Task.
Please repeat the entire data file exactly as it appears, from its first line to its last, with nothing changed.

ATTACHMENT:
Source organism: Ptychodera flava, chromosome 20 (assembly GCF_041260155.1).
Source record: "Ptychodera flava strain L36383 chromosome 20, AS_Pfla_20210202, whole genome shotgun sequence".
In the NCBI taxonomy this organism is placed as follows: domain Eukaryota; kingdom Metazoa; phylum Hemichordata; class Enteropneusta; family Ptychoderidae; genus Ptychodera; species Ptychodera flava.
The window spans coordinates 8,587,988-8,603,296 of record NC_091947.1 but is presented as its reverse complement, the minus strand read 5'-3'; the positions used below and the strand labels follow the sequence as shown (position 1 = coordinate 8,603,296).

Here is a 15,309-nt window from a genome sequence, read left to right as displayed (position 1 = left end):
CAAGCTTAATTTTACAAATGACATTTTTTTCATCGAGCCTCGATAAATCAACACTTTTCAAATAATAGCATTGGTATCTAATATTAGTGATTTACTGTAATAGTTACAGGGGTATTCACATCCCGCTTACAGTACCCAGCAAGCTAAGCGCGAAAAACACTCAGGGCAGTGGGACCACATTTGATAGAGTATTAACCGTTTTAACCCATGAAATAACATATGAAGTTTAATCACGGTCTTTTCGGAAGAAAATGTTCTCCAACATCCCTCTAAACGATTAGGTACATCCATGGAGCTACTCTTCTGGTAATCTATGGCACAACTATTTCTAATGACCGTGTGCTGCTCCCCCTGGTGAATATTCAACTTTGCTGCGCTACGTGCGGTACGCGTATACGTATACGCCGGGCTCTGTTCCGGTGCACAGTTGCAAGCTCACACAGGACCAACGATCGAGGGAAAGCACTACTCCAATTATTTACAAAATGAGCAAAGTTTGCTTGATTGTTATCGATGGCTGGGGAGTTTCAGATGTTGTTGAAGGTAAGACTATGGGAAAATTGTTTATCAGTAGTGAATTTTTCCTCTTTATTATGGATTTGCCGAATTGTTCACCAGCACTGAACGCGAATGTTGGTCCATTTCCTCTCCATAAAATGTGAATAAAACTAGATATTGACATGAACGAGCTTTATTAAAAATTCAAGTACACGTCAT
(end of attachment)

Source organism: Ptychodera flava, chromosome 20 (assembly GCF_041260155.1).
Source record: "Ptychodera flava strain L36383 chromosome 20, AS_Pfla_20210202, whole genome shotgun sequence".
In the NCBI taxonomy this organism is placed as follows: domain Eukaryota; kingdom Metazoa; phylum Hemichordata; class Enteropneusta; family Ptychoderidae; genus Ptychodera; species Ptychodera flava.
The window spans coordinates 8,587,988-8,603,296 of record NC_091947.1 but is presented as its reverse complement, the minus strand read 5'-3'; the positions used below and the strand labels follow the sequence as shown (position 1 = coordinate 8,603,296).

Here is a 15,309-nt window from a genome sequence, read left to right as displayed (position 1 = left end):
CAAGCTTAATTTTACAAATGACATTTTTTTCATCGAGCCTCGATAAATCAACACTTTTCAAATAATAGCATTGGTATCTAATATTAGTGATTTACTGTAATAGTTACAGGGGTATTCACATCCCGCTTACAGTACCCAGCAAGCTAAGCGCGAAAAACACTCAGGGCAGTGGGACCACATTTGATAGAGTATTAACCGTTTTAACCCATGAAATAACATATGAAGTTTAATCACGGTCTTTTCGGAAGAAAATGTTCTCCAACATCCCTCTAAACGATTAGGTACATCCATGGAGCTACTCTTCTGGTAATCTATGGCACAACTATTTCTAATGACCGTGTGCTGCTCCCCCTGGTGAATATTCAACTTTGCTGCGCTACGTGCGGTACGCGTATACGTATACGCCGGGCTCTGTTCCGGTGCACAGTTGCAAGCTCACACAGGACCAACGATCGAGGGAAAGCACTACTCCAATTATTTACAAAATGAGCAAAGTTTGCTTGATTGTTATCGATGGCTGGGGAGTTTCAGATGTTGTTGAAGGTAAGACTATGGGAAAATTGTTTATCAGTAGTGAATTTTTCCTCTTTATTATGGATTTGCCGAATTGTTCACCAGCACTGAACGCGAATGTTGGTCCATTTCCTCTCCATAAAATGTGAATAAAACTAGATATTGACATGAACGAGCTTTATTAAAAATTCAAGTACACGTCAT